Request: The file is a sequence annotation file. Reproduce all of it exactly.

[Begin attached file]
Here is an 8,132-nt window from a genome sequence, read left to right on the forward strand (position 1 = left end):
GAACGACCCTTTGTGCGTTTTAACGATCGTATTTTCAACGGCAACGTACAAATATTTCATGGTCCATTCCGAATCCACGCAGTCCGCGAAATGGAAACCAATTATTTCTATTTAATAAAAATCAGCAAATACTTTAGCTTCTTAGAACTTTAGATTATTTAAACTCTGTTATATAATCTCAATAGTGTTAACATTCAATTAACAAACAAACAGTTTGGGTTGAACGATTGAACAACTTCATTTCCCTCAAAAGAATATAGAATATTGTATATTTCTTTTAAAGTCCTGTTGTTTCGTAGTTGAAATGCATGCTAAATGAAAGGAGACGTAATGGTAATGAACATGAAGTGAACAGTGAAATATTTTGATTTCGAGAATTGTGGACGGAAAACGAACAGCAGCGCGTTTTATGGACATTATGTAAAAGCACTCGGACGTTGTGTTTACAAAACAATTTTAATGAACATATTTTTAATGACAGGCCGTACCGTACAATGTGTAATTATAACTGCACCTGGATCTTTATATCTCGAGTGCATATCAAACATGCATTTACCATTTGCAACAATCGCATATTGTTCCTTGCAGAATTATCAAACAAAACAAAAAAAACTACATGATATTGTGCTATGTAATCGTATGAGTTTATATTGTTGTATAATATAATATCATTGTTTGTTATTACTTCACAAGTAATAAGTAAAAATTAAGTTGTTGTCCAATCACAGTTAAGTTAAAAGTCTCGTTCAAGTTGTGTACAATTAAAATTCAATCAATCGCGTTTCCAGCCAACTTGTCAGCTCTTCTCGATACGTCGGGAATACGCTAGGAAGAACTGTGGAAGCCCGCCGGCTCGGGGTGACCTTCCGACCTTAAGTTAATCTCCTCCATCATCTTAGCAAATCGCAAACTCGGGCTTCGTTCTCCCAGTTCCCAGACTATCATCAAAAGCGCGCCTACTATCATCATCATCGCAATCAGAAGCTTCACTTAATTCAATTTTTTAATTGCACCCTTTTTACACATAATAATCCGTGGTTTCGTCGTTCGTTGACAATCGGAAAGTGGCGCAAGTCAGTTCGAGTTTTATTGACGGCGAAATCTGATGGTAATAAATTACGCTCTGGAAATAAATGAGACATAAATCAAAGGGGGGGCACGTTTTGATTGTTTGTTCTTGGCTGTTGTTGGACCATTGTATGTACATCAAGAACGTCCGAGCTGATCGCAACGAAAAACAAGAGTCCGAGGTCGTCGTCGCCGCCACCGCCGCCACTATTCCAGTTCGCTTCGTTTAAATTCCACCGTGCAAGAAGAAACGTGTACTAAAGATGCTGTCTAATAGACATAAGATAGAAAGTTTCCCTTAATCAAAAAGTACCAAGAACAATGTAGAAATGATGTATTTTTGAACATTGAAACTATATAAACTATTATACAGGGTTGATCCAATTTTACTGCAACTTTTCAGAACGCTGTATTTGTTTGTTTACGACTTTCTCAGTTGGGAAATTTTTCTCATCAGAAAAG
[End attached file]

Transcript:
Here is an 8,132-nt window from a genome sequence, read left to right on the forward strand (position 1 = left end):
GAACGACCCTTTGTGCGTTTTAACGATCGTATTTTCAACGGCAACGTACAAATATTTCATGGTCCATTCCGAATCCACGCAGTCCGCGAAATGGAAACCAATTATTTCTATTTAATAAAAATCAGCAAATACTTTAGCTTCTTAGAACTTTAGATTATTTAAACTCTGTTATATAATCTCAATAGTGTTAACATTCAATTAACAAACAAACAGTTTGGGTTGAACGATTGAACAACTTCATTTCCCTCAAAAGAATATAGAATATTGTATATTTCTTTTAAAGTCCTGTTGTTTCGTAGTTGAAATGCATGCTAAATGAAAGGAGACGTAATGGTAATGAACATGAAGTGAACAGTGAAATATTTTGATTTCGAGAATTGTGGACGGAAAACGAACAGCAGCGCGTTTTATGGACATTATGTAAAAGCACTCGGACGTTGTGTTTACAAAACAATTTTAATGAACATATTTTTAATGACAGGCCGTACCGTACAATGTGTAATTATAACTGCACCTGGATCTTTATATCTCGAGTGCATATCAAACATGCATTTACCATTTGCAACAATCGCATATTGTTCCTTGCAGAATTATCAAACAAAACAAAAAAAACTACATGATATTGTGCTATGTAATCGTATGAGTTTATATTGTTGTATAATATAATATCATTGTTTGTTATTACTTCACAAGTAATAAGTAAAAATTAAGTTGTTGTCCAATCACAGTTAAGTTAAAAGTCTCGTTCAAGTTGTGTACAATTAAAATTCAATCAATCGCGTTTCCAGCCAACTTGTCAGCTCTTCTCGATACGTCGGGAATACGCTAGGAAGAACTGTGGAAGCCCGCCGGCTCGGGGTGACCTTCCGACCTTAAGTTAATCTCCTCCATCATCTTAGCAAATCGCAAACTCGGGCTTCGTTCTCCCAGTTCCCAGACTATCATCAAAAGCGCGCCTACTATCATCATCATCGCAATCAGAAGCTTCACTTAATTCAATTTTTTAATTGCACCCTTTTTACACATAATAATCCGTGGTTTCGTCGTTCGTTGACAATCGGAAAGTGGCGCAAGTCAGTTCGAGTTTTATTGACGGCGAAATCTGATGGTAATAAATTACGCTCTGGAAATAAATGAGACATAAATCAAAGGGGGGGCACGTTTTGATTGTTTGTTCTTGGCTGTTGTTGGACCATTGTATGTACATCAAGAACGTCCGAGCTGATCGCAACGAAAAACAAGAGTCCGAGGTCGTCGTCGCCGCCACCGCCGCCACTATTCCAGTTCGCTTCGTTTAAATTCCACCGTGCAAGAAGAAACGTGTACTAAAGATGCTGTCTAATAGACATAAGATAGAAAGTTTCCCTTAATCAAAAAGTACCAAGAACAATGTAGAAATGATGTATTTTTGAACATTGAAACTATATAAACTATTATACAGGGTTGATCCAATTTTACTGCAACTTTTCAGAACGCTGTATTTGTTTGTTTACGACTTTCTCAGTTGGGAAATTTTTCTCATCAGAAAAG